As coach of a beginners women’s team it was important for me to put the team building in front of the sport results and give space for everyone to develop and find her role in the team. In doing this the most important person in the team was actually a girl, who struggled in learning how to throw, but had great soft skills.

So we worked together for one year, mainly doing basic stuff, but thanks to the tournaments I was organizing we quickly had the chance to match up with other women’s teams and so we improved quite quickly.

I don’t know if I was a good trainer. I definitely had no real methodology and actually no real plan what to do. Probably the key to the success was that I was there, every single training, and I was passionate in what I was doing. And this worked and the women got on fire as well.

In the second year one of the most experienced women, who was also the captain, started running the training with me.

During the second year I fell more and more in the background just mentoring the captains and offering an open ear for those who needed to talk.

The beginning a win-win story for men and women

At the end of 2004 we had more than 20 women.

And what about the men? 80!!?! Thanks to the diversity of networks and probably the better recruiting skills of some female leaders, that brought in whole groups of friends. We did reach the critical mass!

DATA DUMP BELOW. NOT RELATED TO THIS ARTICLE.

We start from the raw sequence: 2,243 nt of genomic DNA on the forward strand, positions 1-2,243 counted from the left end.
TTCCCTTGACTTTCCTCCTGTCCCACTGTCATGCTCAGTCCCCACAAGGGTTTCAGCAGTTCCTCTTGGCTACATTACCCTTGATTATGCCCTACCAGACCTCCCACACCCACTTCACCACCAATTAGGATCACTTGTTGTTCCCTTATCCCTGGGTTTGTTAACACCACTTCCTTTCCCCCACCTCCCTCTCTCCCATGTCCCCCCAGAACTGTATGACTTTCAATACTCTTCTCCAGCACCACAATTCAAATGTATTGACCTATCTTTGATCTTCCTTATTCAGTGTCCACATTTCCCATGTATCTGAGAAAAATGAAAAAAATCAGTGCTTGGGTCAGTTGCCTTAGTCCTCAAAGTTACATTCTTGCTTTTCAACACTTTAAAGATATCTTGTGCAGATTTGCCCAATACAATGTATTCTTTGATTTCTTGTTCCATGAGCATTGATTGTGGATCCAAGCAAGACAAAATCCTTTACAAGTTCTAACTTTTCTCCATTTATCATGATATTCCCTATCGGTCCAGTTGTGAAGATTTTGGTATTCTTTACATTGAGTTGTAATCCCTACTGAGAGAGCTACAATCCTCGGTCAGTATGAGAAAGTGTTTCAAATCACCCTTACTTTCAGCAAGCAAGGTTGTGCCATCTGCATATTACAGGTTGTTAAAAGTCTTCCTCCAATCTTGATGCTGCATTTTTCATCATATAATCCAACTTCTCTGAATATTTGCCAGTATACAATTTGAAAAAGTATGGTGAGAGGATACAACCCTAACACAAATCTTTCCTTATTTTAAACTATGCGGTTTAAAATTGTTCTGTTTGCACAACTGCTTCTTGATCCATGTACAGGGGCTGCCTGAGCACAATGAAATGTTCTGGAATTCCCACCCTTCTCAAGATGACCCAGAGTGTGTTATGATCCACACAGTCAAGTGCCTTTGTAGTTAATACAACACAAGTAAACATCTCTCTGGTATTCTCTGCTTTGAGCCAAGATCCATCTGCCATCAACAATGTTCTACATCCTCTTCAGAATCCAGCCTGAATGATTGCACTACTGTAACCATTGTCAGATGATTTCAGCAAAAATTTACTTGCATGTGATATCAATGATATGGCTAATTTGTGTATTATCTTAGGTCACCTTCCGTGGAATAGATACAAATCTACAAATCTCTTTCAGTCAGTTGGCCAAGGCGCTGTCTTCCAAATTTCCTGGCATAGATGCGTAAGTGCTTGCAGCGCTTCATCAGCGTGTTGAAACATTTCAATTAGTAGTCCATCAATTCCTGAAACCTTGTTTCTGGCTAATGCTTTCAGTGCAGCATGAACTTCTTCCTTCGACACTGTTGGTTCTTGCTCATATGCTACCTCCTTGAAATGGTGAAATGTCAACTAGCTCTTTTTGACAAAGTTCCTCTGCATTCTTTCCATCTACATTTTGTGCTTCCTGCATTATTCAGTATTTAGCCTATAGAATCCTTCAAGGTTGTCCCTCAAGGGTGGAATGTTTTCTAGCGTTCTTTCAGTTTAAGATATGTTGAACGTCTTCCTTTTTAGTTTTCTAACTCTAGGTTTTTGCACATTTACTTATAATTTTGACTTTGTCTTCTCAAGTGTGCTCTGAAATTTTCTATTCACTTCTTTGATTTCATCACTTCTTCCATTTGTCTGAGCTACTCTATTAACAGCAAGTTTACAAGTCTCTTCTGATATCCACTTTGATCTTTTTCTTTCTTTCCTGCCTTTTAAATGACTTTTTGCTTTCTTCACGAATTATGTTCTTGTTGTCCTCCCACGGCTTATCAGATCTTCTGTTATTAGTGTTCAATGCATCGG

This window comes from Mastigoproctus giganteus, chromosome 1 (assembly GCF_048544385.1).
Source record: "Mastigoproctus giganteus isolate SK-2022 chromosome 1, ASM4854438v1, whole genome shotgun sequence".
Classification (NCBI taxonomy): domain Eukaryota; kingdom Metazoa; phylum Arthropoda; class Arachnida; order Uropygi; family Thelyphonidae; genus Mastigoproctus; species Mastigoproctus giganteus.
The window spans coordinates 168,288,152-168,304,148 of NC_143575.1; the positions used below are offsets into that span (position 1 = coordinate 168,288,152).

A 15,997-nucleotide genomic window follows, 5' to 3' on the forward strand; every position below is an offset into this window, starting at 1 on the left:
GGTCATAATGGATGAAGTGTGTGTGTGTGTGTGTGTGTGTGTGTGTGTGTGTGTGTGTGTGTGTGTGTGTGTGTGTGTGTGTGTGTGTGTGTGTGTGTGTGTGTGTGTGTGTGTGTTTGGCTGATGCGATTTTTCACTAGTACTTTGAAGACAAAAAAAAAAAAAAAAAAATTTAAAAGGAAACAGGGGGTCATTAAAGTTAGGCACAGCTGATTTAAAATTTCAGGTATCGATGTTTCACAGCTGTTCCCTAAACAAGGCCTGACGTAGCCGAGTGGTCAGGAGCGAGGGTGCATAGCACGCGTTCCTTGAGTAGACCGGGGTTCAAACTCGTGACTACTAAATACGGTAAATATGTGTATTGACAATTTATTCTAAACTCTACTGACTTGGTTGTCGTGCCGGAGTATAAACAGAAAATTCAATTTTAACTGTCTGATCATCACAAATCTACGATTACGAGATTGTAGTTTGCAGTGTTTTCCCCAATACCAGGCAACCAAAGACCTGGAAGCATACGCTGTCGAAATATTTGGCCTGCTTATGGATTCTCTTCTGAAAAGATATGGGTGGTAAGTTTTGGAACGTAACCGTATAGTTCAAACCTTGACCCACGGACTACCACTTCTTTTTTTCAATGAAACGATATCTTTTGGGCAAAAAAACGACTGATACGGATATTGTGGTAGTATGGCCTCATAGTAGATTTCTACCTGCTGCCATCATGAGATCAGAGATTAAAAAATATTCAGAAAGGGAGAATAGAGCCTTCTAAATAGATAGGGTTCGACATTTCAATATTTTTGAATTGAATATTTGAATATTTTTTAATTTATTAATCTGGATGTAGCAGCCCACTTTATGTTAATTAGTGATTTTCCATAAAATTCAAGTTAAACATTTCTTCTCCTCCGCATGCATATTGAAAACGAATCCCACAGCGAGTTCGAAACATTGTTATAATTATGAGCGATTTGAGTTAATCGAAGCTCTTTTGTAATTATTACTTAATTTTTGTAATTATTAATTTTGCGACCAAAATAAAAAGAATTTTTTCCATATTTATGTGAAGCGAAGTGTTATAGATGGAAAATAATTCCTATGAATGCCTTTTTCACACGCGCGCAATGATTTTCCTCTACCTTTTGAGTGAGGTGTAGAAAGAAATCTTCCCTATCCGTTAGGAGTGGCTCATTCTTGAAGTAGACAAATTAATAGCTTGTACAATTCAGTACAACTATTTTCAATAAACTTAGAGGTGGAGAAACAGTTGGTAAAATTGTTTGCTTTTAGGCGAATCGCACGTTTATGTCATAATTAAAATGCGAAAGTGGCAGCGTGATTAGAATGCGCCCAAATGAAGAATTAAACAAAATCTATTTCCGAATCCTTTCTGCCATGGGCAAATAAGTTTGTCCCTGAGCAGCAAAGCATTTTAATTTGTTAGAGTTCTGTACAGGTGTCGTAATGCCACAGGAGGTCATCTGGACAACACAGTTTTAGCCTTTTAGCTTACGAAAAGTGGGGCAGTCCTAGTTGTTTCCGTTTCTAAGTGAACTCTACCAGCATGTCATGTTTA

In 2005 the women’s team attended the European Club Championship finishing in the bottom half. The year after they qualified in the first EUCF in Florence and won the bronze medal, while thebigEZ, my Open team, lost the semis against Clapham and finished fourth. This stays so far the best result of our history. 

Years later a generation of new female players took the lead and changed the team name of the women’s team into “box”. The ratio of male and female players in the club is about 60-40. On the board it’s even more equitable.

The female leaders are also the driving power behind the organisation of the Vienna Spring Break Ultimate Tournament, which has become one of the largest and most important women tournaments in Europe. 

Thanks to the visibility generated by the tournament and the successes of the women’s team, more and more strong open teams come to the Vienna Spring Break as well, which is probably the best thing that could have even happened for the men’s team!

In these 20 year Gender Equity has become part of the DNA of our club and in my opinion is the reason why we are the largest club in Austria.  

Releted Best Practices

About the Autor

Andrea Furlan is Italian and lives in Vienna.

He has been involved in the development of Ultimate in Europe since the early '90ies, as a Board member of the European Ultimate Federation and of the Austrian Flying Disc Federation, as an event organizer, and as a youth and adult trainer.